I am a creature of habit. I know what I like and I do it, on repeat. Like, forever. I don’t bore easily. Example; I have alternated walking and running the SAME route nearly every day since March. It helps to have a great and similarly minded friend to keep me going, but still, the routine would probably drive most people mad.
I wouldn’t say I never try new things, I just don’t love being out of my comfort zone. I also don’t typically engage in doing things I am not good at. Not my best trait. Example; I went all in on women’s team tennis a few years ago, only to realize that I lack hand eye coordination (and truth be told, I preferred the post match “ladies lunch” more than the game itself). I credit this to never having played a ball sport. Gymnastics and cheerleading were great fun and required skill, but didn’t prepare me for a ball flying at me at high speed. After a couple of seasons, I just wasn’t willing to put the time in to get better, my elbows didn’t hold up (ouch!) and since I had no plans to achieve a trip to “Mommy Wimbledon” (is that a thing?), I took that time back and dedicated it to my own personal fitness (mostly outdoors, which I LOOOOOVE).
If 2020 has taught us anything, it’s that life is unpredictable, precious, and sometimes sadly, far too short. I have come out of this last year with a changed perspective on so many things I don’t even know where to begin. Two things that I have definitely shifted are my almost primal need, like a craving, to be outdoors each day, and my desire to challenge myself. So this week, while we are up at our ski house hunkered down due to the ongoing pandemic I tried something new, both challenging and outdoors. Instead of riding the ski lift up to sail down the mountain on my favorite pair of skis, I trekked up instead. It was HARD. At first it felt unnatural, completely against the grain. New equipment to figure out, different ways of movement, the incline itself, managing my body temperature by stripping on and off of layers of clothing. A struggle for sure. Thankfully I had some experienced (and very patient) friends to guide me or I may still be out there! I really felt like I was in great cardio shape but PHEW, that was an insane test of physical (and mental) fitness.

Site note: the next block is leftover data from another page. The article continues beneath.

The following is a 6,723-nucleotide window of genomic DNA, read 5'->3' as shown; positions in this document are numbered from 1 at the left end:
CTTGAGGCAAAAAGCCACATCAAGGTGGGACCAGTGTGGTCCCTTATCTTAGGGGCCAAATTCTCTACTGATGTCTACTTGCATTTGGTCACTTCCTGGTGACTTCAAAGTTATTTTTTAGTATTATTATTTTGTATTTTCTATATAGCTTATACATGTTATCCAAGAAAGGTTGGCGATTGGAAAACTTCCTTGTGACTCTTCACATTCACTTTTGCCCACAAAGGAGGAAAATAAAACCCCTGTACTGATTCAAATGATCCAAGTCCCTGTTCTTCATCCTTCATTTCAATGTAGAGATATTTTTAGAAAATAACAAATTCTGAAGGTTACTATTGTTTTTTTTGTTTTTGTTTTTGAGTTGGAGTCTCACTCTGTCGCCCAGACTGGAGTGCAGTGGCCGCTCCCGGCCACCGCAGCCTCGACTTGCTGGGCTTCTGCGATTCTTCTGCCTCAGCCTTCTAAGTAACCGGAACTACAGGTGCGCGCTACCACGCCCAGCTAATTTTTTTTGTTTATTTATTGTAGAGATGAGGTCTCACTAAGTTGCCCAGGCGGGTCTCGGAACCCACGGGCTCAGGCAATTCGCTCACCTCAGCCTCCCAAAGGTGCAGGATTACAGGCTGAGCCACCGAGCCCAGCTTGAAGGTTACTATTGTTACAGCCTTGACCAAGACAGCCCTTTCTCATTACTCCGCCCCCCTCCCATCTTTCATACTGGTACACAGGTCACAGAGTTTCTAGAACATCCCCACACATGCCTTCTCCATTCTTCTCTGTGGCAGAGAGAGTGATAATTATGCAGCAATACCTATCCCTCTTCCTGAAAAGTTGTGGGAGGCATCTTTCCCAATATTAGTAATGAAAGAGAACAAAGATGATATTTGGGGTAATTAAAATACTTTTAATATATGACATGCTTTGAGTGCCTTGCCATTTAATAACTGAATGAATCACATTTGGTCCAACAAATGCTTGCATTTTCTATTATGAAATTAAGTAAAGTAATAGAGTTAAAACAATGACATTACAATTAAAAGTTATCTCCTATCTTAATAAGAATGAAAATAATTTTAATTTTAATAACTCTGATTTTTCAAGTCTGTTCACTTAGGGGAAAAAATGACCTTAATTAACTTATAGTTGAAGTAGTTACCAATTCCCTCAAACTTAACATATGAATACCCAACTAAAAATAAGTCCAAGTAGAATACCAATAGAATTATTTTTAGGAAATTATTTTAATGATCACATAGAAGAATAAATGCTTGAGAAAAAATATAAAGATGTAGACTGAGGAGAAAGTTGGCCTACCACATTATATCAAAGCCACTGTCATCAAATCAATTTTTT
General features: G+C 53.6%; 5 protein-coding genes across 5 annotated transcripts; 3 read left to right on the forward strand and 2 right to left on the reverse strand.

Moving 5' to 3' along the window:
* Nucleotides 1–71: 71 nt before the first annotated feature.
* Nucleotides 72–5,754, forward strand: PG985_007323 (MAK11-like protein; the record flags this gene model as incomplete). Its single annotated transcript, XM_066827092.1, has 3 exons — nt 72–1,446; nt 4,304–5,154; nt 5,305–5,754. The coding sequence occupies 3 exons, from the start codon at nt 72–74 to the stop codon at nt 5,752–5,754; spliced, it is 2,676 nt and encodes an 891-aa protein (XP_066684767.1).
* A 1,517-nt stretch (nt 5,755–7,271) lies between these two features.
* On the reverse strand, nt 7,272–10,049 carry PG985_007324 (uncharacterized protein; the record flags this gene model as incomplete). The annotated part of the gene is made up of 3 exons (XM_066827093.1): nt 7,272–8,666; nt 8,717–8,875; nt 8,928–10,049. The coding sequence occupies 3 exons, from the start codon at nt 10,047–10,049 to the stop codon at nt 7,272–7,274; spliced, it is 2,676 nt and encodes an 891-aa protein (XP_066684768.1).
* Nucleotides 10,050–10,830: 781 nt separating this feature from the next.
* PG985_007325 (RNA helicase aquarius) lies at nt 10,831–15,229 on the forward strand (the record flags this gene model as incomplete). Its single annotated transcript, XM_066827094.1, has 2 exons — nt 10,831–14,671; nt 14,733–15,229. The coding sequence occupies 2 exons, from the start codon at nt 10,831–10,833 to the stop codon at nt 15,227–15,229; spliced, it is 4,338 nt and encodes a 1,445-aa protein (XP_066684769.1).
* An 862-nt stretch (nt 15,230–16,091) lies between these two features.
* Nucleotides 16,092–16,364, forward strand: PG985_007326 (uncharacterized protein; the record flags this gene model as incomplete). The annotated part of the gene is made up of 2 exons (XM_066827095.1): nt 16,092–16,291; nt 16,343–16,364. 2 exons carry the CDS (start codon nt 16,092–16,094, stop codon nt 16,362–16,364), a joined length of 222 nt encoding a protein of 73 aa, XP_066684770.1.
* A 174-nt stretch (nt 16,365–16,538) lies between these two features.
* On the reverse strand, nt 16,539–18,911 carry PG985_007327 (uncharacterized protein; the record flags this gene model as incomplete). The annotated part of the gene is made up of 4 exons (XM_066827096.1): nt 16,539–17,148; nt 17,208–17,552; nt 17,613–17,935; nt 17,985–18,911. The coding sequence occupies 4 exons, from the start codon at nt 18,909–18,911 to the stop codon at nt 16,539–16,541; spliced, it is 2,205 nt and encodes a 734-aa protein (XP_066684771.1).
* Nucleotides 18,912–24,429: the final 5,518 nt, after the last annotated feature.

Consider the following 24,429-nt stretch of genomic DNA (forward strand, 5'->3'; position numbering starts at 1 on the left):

Besides the obvious benefits of vigorous exercise, there was something more to it. Whatever it was, it brought me right back out there the next day, even though my legs were sore and tired. While it was difficult for me, and at a few points I considered that I may not make it to the top, it was the climb itself that had a profound impact on me. It made me reflect on my year and all that has transpired. Not during, of course, as I was too busy trying to make it to the top. I reflected on the experience afterward, when I was safely back at home, warm and dry. It struck me that my trek up the mountain was perhaps a metaphor for what we have all been though these past 10 months. Reaching the peak was pure joy (coupled with a bit of relief), but really, it was the uphill CLIMB that moved me. Being outdoors in the natural environment of the mountains and their serenity moved me in a way that I had not experienced them before, after a decade of downhill skiing these same trails. It certainly made the downhill run much sweeter, it felt earned.
There are mountains of research dating back to the 1970’s on the benefits of spending time outdoors, in nature. I came across this recent article from the Washington Post that seemed to describe it perfectly:
"Research has been piling up since the 1970s on the many salutary effects of spending time in nature. A walk in the park, or even just looking out a window at some trees, decreases blood pressure, stress hormones and symptoms of anxiety and depression. Exposure to natural settings also spurs improvements in mood, cognitive function, and empathy and cooperation.